Workboat crewman dies after urging rescuers to assist crewmate

One crewman was killed after a 47-foot steel workboat capsized near a San Francisco beach. The crewman who died had waved off a potential rescuer, believing another crewman was in more danger.

The vessel may have been damaged in an earlier collision with a dock.

The U.S. Coast Guard said the 52-year-old mariner from San Anselmo, Calif., was lost at sea April 9 after his inflatable lifeboat also capsized following the capsizing of the workboat near Ocean Beach.

Two men were in the utility boat Richardson's Bay on their way to Pacifica, Calif., to retrieve an adrift skiff when the initial accident happened at about 1355, said Lt. j.g. Laura Williams, a Coast Guard spokeswoman. They encountered 20-knot winds and eight-foot swells, with visibility of eight miles, she said.

The man who died had initially evacuated successfully into a Zodiac inflatable boat, with a life jacket. The other man, age 53, entered the 57° water with a life ring but no floatation vest.

They were able to broadcast a mayday call. A witness on the beach also reported the capsizing by phone. A nearby kite surfer approached the site and reached the man in the small boat first, before Coast Guard and city rescue boats arrived.

"The kite surfer came up to the Zodiac and talked to the person," Williams said. "The person in the Zodiac said he was OK, but there was another person in the water."

So the kite surfer went over to the other man, who was clinging to the life ring, and stayed with that victim until a Coast Guard small boat picked him up. While that was happening, the Zodiac capsized and its occupant fell into the water and was lost.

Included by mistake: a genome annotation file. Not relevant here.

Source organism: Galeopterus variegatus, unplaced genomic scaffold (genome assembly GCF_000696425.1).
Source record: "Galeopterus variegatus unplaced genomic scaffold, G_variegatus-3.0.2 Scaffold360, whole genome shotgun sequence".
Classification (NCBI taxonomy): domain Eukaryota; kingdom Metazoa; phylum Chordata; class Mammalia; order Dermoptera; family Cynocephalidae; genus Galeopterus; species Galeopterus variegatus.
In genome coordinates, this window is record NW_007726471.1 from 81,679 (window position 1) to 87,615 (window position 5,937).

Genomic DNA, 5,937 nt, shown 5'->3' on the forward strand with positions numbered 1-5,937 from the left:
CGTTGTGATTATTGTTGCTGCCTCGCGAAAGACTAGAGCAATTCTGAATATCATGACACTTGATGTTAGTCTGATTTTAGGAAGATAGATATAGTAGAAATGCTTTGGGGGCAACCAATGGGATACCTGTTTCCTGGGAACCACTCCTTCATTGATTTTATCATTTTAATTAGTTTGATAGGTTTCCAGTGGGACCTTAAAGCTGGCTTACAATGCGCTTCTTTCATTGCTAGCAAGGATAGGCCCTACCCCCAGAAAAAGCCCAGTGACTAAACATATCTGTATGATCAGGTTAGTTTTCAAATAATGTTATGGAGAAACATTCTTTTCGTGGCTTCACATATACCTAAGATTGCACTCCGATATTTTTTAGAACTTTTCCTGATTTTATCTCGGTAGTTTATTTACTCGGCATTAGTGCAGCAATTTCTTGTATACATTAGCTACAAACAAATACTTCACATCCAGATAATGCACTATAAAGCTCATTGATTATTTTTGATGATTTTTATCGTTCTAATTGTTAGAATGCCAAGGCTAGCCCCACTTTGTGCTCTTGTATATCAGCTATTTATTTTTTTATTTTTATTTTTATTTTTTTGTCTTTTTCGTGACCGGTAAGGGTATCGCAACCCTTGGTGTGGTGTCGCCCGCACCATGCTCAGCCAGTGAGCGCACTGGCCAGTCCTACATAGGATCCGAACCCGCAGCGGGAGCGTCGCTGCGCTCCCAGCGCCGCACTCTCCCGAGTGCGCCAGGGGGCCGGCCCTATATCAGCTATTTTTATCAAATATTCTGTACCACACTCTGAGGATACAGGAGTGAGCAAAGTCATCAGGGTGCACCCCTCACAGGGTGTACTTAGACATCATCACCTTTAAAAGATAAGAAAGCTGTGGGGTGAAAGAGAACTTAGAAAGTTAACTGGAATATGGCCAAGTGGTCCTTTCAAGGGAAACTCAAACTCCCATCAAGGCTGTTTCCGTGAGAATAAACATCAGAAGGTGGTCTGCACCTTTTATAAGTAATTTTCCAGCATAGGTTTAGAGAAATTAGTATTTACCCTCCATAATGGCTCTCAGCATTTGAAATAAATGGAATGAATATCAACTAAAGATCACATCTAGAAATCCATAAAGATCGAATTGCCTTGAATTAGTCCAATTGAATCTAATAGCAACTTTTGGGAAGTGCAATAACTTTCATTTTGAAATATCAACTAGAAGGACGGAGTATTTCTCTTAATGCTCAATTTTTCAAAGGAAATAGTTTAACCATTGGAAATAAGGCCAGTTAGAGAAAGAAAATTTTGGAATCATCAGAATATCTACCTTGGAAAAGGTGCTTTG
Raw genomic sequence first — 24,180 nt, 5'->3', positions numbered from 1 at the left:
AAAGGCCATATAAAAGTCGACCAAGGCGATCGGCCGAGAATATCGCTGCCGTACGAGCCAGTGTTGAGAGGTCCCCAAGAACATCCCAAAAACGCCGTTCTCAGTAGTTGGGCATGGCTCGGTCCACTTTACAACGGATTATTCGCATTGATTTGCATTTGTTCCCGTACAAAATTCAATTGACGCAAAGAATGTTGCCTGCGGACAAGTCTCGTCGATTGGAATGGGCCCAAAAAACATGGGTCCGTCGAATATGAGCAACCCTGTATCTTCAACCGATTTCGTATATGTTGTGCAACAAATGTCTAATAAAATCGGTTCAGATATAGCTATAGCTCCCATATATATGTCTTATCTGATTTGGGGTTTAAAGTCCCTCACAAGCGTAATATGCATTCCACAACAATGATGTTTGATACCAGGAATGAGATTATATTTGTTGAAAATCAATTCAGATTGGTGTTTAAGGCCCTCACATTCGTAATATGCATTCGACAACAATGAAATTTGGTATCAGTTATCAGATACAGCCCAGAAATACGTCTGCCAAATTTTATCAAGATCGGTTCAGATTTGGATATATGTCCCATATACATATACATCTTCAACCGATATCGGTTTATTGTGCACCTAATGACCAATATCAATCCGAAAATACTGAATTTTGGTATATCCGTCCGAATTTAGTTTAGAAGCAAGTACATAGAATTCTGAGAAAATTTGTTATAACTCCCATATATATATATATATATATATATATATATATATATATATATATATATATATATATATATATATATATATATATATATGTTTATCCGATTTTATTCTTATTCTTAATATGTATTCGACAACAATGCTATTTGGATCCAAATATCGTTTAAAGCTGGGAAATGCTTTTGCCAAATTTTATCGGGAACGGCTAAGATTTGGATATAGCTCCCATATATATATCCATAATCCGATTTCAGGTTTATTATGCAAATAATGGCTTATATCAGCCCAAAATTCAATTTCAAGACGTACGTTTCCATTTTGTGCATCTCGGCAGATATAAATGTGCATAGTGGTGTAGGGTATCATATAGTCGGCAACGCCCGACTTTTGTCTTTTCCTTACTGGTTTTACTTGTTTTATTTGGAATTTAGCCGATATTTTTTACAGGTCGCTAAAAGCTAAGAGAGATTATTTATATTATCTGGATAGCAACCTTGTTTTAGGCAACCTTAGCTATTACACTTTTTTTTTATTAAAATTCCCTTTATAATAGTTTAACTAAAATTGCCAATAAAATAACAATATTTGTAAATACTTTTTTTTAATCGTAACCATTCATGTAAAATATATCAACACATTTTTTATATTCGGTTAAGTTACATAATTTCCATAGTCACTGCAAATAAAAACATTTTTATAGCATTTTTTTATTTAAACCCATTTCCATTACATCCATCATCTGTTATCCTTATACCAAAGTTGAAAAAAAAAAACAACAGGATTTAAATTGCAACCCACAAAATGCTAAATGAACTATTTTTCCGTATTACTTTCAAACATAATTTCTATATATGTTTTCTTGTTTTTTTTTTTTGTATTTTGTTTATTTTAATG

"During that time, we lost sight of the Zodiac and the person in it," Williams said.

Searchers later found the missing man's Zodiac and life jacket washed up on the beach, she said.

The Coast Guard originally reported that Richardson's Bay was a tugboat. Later, the Coast Guard described the vessel as a stern trawler fishing vessel that had been converted to a utility boat that functioned as a workboat and tug.

The Coast Guard would release no other information on the cause of the capsizing. Authorities investigated a report that Richardson's Bay may have been damaged in a separate accident earlier that day.

"That boat hit the side of a pier in the city," said San Francisco Police spokesman Lt. Troy Dangerfield. No further details, including time and place, were available on that incident.

City firefighters responded to the capsizing. By that time, the sea state was too dangerous for a rescue attempt, said fire department spokeswoman Lt. Aisha Krieger, citing an incident report. She said swells were 10 feet, with winds gusting to 30 knots.

The survivor suffered from mild hypothermia and shock. Vessels and a helicopter searched for the rest of the day, but never located the other man. Williams said his body was found a week later, three miles away off Fort Funston.

By Professional Mariner Staff